Music festival to celebrate 20th anniversary of performing arts center

The FIU Symphony Orchestra and their conductor Raffaele Ponti take a selfie during rehearsals the week before the opening of the 2016 FIU Music Festival

The FIU Symphony Orchestra and their conductor Raffaele Ponti take a selfie during rehearsals the week before the opening of the 2016 FIU Music Festival

Alumnus and internationally known Latin jazz sensation Tony Succar will take the stage along with international artist Jon Secada for a night of Latin jazz at the Herbert and Nicole Wertheim Performing Arts Center (WPAC) Oct. 8.

The performance is one of 12 concerts scheduled for the School of Music’s acclaimed, annual music festival – brought back to celebrate the 20th anniversary of the WPAC.

This year the festival will run from Oct. 5 through 28, and will feature some of the most dazzling names in the music industry: Latin Grammy winner Gabriela Montero and world renown FIU Artists-in-Residence violinist Robert Davidovici and pianist Kemal Gekic, just to name a few.

From classical music to jazz, the festival offers something for everyone and truly has an international component, with artists representing countries from all over the world – including places like Mexico, Cuba and Turkey.

Students will perform throughout the festival during various concerts – playing alongside international artists, including some of their professors. Music business students will be managing the festival in addition to performing. And, for the icing on the cake, students will be able to meet many of the guest artists during master classes.

“The purpose of the music festival is to provide excellence for our students,” says Karen Fuller, the artistic director of the festival. “For them to have the opportunity to rehearse and to perform with the best musicians in the world, right here at FIU, and to enhance their academic learning and their performance as musicians. It’s the opportunity to mix our talents with recognized, excellent musicians around the world.”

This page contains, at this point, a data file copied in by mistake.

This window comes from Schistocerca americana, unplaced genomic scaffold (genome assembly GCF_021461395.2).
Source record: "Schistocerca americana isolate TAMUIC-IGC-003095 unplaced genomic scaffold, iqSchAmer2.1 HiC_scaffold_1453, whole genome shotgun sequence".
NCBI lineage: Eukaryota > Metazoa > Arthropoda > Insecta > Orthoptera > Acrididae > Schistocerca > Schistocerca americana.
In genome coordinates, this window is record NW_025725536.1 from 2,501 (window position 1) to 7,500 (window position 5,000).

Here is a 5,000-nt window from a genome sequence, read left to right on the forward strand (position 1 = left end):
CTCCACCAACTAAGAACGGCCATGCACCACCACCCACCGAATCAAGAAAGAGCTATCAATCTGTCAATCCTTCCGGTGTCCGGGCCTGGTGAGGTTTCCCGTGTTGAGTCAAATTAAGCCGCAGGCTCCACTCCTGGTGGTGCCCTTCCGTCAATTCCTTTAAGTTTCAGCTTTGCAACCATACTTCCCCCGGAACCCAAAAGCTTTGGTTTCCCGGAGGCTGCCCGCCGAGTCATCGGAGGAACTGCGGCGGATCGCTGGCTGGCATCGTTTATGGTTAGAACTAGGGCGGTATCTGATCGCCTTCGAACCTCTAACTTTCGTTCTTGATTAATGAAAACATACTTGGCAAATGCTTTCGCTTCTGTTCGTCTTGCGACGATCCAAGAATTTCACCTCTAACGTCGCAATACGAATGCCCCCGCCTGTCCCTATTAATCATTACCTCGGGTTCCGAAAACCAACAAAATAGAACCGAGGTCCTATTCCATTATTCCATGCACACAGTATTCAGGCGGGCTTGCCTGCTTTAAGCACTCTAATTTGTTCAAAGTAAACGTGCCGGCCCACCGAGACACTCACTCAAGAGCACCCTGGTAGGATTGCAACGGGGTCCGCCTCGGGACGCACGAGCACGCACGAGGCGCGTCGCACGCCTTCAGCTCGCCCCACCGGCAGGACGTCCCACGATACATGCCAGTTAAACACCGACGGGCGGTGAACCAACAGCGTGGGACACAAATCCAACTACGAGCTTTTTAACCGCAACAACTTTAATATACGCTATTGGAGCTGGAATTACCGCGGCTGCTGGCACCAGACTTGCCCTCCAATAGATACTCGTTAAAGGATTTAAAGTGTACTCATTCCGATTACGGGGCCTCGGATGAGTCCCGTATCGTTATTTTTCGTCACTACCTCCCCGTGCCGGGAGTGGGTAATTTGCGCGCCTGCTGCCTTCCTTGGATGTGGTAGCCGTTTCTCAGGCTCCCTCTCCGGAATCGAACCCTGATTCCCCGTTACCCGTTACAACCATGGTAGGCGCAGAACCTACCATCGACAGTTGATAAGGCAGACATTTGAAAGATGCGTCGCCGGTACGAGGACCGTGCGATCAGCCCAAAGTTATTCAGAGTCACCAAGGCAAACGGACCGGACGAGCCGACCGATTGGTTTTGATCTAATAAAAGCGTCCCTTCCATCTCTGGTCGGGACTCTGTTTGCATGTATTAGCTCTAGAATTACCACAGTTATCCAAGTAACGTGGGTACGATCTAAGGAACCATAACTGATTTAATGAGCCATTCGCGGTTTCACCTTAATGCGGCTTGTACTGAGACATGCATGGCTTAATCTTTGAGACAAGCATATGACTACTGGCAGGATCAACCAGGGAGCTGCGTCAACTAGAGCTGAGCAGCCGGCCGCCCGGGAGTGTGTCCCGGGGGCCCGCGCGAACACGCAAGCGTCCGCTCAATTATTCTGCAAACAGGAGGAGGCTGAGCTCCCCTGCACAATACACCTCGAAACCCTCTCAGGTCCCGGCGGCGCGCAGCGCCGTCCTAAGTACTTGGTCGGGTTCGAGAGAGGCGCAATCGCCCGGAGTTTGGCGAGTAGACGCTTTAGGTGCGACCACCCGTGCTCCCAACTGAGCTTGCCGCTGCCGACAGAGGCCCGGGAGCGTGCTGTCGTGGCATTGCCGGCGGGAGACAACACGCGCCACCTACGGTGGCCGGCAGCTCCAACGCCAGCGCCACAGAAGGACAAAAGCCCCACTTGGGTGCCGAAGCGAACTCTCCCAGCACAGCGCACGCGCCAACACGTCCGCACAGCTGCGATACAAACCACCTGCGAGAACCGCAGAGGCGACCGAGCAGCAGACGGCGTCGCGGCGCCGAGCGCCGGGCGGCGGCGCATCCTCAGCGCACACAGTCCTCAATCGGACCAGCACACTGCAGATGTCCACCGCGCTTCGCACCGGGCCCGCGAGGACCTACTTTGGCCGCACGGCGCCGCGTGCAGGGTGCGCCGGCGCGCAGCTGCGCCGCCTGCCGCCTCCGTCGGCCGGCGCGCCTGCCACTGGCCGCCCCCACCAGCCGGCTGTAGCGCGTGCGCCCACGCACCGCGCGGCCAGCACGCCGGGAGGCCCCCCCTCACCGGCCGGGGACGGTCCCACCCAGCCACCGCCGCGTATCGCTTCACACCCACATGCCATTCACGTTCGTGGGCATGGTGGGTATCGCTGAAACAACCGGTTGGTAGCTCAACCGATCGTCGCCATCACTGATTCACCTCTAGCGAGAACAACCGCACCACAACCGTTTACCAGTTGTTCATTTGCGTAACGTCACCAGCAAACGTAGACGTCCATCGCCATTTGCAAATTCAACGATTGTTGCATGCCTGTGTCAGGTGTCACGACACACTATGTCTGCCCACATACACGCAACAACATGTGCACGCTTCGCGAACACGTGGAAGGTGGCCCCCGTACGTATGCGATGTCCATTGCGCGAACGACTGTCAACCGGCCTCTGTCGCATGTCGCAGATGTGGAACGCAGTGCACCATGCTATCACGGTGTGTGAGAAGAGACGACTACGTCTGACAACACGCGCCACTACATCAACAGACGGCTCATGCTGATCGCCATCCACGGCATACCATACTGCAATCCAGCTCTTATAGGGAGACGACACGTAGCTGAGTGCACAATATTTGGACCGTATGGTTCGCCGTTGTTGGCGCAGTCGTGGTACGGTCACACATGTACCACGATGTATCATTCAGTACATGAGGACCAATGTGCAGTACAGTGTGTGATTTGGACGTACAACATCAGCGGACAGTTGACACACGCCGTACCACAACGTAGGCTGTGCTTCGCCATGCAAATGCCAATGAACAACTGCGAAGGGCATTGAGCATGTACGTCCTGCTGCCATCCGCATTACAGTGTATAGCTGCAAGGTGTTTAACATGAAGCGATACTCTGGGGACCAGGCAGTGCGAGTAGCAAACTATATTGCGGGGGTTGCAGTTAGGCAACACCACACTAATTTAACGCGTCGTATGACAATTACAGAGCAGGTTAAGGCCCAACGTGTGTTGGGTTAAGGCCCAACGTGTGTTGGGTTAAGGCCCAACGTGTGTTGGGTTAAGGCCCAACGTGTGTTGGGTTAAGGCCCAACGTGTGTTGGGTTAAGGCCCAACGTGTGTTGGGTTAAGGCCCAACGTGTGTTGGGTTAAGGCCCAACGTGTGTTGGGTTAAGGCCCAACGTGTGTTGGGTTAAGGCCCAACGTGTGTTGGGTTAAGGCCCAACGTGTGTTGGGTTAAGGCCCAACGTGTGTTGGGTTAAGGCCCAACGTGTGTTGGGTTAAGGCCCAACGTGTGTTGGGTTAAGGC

Robert Dundas, the director of the School of Music, says the opportunity is one that can change a student’s life.

“It’s extremely important that our students be able to interact and rub elbows and experience firsthand the work and performances of international artists,” Dundas says.

He recalls how his own experiences in such performances as a student helped him grow as a musician, and he’s seen the same kind of impact in his students.

“They get to see these artists perform,” he says. “They get to meet them privately while they are in residence. They get to hear how these artists go about making music. And they give insight into the students on how to improve. Not only is it inspiring, but it is also a window into how the students can do their own work and gives them some perspective on what they are doing and what they are trying to achieve.”                                          

Fuller says that having students perform in festivals like this and having them perform particular repertoires – performance selections – are strategic choices designed to build essential skills for music students to be competitive in their field – and to land jobs after graduation.

“Festivals have evolved all across the country. There’s a specific skill in auditioning for mostly summer festivals,” Fuller explains. “We’re offering our students the marketability to understand what it’s like to work at a festival. This is preparing them for a job and to be the best they can be as a musician. This is their laboratory, this is where they learn – on the stage.”

Just a few of the concerts to watch for:

  • The opening night will feature classical music performances by FIU Symphony Orchestra, Choirs, Marching Band and Wind Ensemble as well as Artist-in-Residence Robert Davidovici and a special appearance by pianist Kemal Gekic. Newly-appointed conductor Raffaele Livio Ponti will conduct the performances Oct. 5.
  • Succar will be performing with Secada during a Latin jazz night Oct. 8.
  • FIU Wind Ensemble and Women’s Chorus will be performing four world premieres – pieces that will be played on FIU’s stage for the first time anywhere Oct. 8.
  • Gabriela Montero will perform piano masterpieces, original works and improvisations Oct. 14.
  • South Florida favorites Roberto Diaz and Alberto Diaz will perform with FIU’s Ensemble-in-Residence the Amernet String Quartet Oct. 21.
  • Jazz vocalist Lisanne Lyons will share the stage with Jim Hacker and the FIU Jazz Big Band Oct. 25.
  • On the final day of the festival, Turkish pianist Hande Dalkilic and FIU faculty guitarist Mesut Ozgen will perform the music of places from Istanbul to London – places along the Orient Express route – Oct. 28.

For more information on the festival and to order tickets to the concerts, click here.